The colour code of these maps is in the range between -3.25 a.u. (deepest red) to 3.25 a.u. (deepest blue) in compound. The positive (blue) regions of MEP are related to electrophilic reactivity and the negative (green) regions to nucleophilic reactivity shown in Figure 17. As can be seen from the MEP map of the title molecule, the negative regions are mainly localized over the portion where the O atoms present. A maximum positive region is localized over bending portion (at O) of a molecule indicating a possible site for nucleophilic attack. From these results, it is inferred that, when this molecule coupled with other compound, it will bind strongly and such a part act as main root to bind.


Figure 17: MEP Energy diagram of Indium Oxide

Polarizability and higher order polarizability analysis

The polarizabilities and first order hyperpolarizabilities determine the dynamical response of the bound molecule to the external fields and provide insight into a molecule’s internal structure. In order to investigate the relationships among the molecular structures, nonlinear optic properties (NLO) and molecular binding properties, the polarizabilities and first order hyperpolarizabilities of the present compound were calculated using DFT-B3LYP method and 3-21G(d,p) basis set, based on the finite-field approach.

The Polarizability and hyperpolarizability tensors (αxx, αxy, αyy, αxz, αyz, αzz and βxxx, βxxy, βxyy, βyyy, βxxz, βxyz, βyyz, βxzz, βyzz, βzzz) is obtained from the output file of Polarizability and hyperpolarizability calculations. However, α and β values of Gaussian output are in atomic units (a.u.) have been converted into electronic units (esu) (α; 1 a.u. = 0.1482×10−24 esu, β; 1 a.u. = 8.6393×10−33 esu).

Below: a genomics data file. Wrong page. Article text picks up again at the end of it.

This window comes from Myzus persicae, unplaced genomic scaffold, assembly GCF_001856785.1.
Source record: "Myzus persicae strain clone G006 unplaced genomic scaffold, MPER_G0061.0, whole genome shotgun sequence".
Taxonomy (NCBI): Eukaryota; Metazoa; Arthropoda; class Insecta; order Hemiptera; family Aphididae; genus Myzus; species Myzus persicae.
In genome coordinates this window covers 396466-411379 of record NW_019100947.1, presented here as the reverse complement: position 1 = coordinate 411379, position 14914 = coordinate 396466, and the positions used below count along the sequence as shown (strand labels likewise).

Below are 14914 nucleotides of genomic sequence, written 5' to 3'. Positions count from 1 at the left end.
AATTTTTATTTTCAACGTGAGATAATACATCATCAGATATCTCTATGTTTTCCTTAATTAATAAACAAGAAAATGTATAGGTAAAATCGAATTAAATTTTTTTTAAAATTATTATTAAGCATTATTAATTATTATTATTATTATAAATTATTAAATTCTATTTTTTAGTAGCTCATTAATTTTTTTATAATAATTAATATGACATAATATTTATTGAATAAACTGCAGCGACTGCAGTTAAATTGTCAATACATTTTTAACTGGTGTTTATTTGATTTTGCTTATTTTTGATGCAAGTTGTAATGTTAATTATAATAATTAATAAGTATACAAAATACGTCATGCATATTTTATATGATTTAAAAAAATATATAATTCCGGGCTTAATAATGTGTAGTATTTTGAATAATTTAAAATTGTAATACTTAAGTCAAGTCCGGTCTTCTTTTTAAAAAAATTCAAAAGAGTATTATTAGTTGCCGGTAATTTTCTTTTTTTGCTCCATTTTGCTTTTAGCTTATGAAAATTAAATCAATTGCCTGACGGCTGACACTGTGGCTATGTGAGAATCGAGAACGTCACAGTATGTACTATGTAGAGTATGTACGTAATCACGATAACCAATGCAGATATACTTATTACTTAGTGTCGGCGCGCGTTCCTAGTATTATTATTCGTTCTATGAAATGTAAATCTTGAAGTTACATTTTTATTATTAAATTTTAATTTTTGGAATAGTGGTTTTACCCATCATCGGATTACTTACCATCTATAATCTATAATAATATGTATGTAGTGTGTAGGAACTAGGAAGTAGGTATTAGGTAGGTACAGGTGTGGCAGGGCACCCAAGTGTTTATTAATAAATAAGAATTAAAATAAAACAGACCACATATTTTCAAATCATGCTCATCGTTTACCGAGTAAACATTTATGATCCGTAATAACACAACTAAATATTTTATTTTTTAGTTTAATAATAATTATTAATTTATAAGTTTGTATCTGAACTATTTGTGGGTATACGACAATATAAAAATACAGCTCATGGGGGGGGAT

In Table 9, the calculated parameters described above and electronic dipole moment {μi (i = x, y, z) and total dipole moment μtot} for title compound are listed. It is well known that, molecule with high values of dipole moment, molecular Polarizability, and first hyperpolarizability having more active NLO properties. The first hyperpolarizability (β) and the component of hyperpolarizability βx, βy and βz of In2O3 along with related properties (μ0, αtotal, and Δα) are reported in Table 8. The calculated value of dipole moment is found to be 2.098 Debye. The highest value of dipole moment is observed in the component of μz which is 2.098 D. The lowest value of the dipole moment of the molecule compound is μx & μy component (0.0 D). The calculated average Polarizability and anisotropy of the Polarizability is 55.47x10-24 esu and 49.23x10−24 esu, respectively. The magnitude of the molecular hyperpolarizability β, is one of important key factor in a NLO system. The calculated first order of hyperpolarizability value (β) is 115.04x10−30 esu by B3LYP/3-21G(d,p). From the above results, it is observed that, the molecular Polarizability and hyperpolarizability of the title compound are active. So that, the present compound can be used to prepare NLO crystals and these crystals is able to produce second order harmonic waves with maximum amplitude. Apart from that, due to the elevated values of Polarizability and hyperpolarizability, the present compound is able to bind with other molecules with less amount of binding energy.